Let’s face it – delay (when used correctly) can be one of the most rewarding and colourful weapons in your production arsenal. The digital revolution has allowed for the technology to expand into wild and wacky territory, opening up boundless possibilities for even the budget producers out there. In this article, we delve deep into 5 unique delay techniques you can add to your repertoire of skills.
Crazy Pitch/Time automation
If you’re familiar with the dubwise sounds of the likes of Lee Scratch Perry or King Tubby, you’ll recognise this one. Assign a couple of free macro knobs on your midi keyboard to the time dial on your digital delay plugin of choice. Next, toggle off the sync-mode to time-mode so that you have free control over the dial. Now, mess about with a sound by playing with the dials, and with a little bit of experimentation you’ll be creating some nifty ‘warp’ style FX sounds that’ll add some trippy spice to your music.
Adding human ‘feel’
Delay also has the capability of adding a dynamic, free-flowing, human-esque feel to your tracks. Having the sync-mode on your delays can be useful when you want your delay trails to snap perfectly to grid, but too much of anything can become boring.
Add a level of interest and introduce slight (or wild) imperfections in your groove by turning off sync-mode and choosing a manual delay time that falls a tiny bit off the grid. When done right, you’ll transport your music from sounding like generic ‘computer music’ to something a bit more dynamic and interesting. Spice it up even more by adding a tint of feedback and listen as your tune comes to life.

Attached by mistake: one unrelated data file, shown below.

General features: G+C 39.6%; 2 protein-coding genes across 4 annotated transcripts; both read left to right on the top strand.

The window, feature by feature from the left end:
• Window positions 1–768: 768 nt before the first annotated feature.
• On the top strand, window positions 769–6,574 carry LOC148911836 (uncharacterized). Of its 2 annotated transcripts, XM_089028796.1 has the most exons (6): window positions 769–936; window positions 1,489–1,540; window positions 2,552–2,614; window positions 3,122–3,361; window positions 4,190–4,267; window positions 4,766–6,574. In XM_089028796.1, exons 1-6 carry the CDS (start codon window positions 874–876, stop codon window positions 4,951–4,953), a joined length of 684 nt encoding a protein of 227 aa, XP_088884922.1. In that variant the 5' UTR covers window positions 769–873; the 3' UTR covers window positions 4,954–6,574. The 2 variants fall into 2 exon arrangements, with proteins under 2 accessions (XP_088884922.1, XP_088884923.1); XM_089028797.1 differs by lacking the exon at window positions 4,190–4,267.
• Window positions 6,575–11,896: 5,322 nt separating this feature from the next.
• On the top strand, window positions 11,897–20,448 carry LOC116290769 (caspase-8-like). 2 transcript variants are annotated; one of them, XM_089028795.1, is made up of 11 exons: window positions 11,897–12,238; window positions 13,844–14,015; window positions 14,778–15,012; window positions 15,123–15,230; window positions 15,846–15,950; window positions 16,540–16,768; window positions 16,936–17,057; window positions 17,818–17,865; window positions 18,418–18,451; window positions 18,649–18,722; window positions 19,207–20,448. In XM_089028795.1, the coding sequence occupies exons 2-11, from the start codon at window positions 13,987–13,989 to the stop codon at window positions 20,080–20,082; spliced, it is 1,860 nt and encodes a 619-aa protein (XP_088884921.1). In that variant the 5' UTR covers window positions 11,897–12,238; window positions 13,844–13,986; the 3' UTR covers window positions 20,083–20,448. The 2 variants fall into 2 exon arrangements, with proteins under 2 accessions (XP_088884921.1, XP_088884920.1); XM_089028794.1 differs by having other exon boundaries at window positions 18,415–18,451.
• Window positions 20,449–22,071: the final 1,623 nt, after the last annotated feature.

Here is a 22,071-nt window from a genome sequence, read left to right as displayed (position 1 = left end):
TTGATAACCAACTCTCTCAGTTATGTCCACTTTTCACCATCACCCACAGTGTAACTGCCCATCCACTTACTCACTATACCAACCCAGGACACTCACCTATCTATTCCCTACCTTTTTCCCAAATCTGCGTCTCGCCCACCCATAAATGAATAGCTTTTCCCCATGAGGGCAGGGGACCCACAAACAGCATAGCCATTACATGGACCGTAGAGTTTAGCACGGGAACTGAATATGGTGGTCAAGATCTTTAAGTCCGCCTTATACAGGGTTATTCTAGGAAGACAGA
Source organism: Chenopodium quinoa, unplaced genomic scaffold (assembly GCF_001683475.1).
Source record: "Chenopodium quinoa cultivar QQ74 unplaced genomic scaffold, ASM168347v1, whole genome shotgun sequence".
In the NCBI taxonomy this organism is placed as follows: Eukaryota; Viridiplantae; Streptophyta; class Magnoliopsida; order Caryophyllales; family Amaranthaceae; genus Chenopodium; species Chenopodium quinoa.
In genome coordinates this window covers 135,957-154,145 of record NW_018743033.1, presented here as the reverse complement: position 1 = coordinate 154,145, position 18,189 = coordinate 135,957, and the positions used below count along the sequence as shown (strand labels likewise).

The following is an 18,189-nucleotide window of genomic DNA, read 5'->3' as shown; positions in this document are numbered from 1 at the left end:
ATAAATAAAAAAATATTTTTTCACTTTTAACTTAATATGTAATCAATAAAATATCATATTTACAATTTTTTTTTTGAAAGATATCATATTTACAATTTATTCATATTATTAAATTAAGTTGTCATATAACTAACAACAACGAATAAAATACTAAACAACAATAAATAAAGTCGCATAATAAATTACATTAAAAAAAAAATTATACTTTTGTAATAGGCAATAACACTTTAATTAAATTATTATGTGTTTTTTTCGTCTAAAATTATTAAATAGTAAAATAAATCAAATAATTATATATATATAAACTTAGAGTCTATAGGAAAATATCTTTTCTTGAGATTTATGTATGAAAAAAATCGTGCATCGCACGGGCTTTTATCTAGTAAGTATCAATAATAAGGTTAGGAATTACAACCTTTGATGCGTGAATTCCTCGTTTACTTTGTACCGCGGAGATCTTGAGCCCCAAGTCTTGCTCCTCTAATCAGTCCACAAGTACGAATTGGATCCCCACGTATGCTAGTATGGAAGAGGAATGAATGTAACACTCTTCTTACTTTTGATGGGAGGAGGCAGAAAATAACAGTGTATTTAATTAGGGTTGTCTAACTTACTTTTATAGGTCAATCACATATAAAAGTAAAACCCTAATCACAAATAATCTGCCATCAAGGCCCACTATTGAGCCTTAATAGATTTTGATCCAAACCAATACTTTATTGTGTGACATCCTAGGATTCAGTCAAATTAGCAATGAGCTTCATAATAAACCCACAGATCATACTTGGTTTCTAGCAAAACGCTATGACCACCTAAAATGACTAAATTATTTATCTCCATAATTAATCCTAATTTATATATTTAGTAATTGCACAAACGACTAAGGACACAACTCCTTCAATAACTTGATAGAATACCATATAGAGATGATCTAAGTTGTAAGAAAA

Bored of your go-to flanger VST? Why not teach yourself a new trick and use your delay unit to create a simulation of a flanging effect? It can produce some great results that you might not get from your stock-standard flanger plugin. Simply set the delay time to 0 (with sync off), LFO depth to maximum, LFO speed to 0.18-0.22Hz and Feedback from anywhere around 30-50%. Some delay units may not have an LFO so you could either attach a separate filter as an insert or automate the delay time instead.
Add subtle atmosphere
Many producers immediately reach for the reverb when thinking of adding space, depth or atmosphere, but often forget that delay can do all of those things without introducing wishy-washiness. When used sparingly, you can use your delay unit to create subtle space around an instrument. To achieve this, add a ping-pong delay effect with a quarter or eighth-note repeat quite low in volume and feedback. Another benefit of opting for a delay instead of a reverb in this instance, is it will add stereo interest to your track.
The slapback effect was popularised by 50’s US rock (think Elvis Presley), and is characterised by a single echo of about 60-180ms. It can really thicken up your sounds, and does a particularly good job on vocals, guitars and synths.
Pull out your reverb unit for this one. Get your time and feedback quite short and tight, and then crank up the pre-delay until you achieve the amount of ‘slap’ you require! That’s it!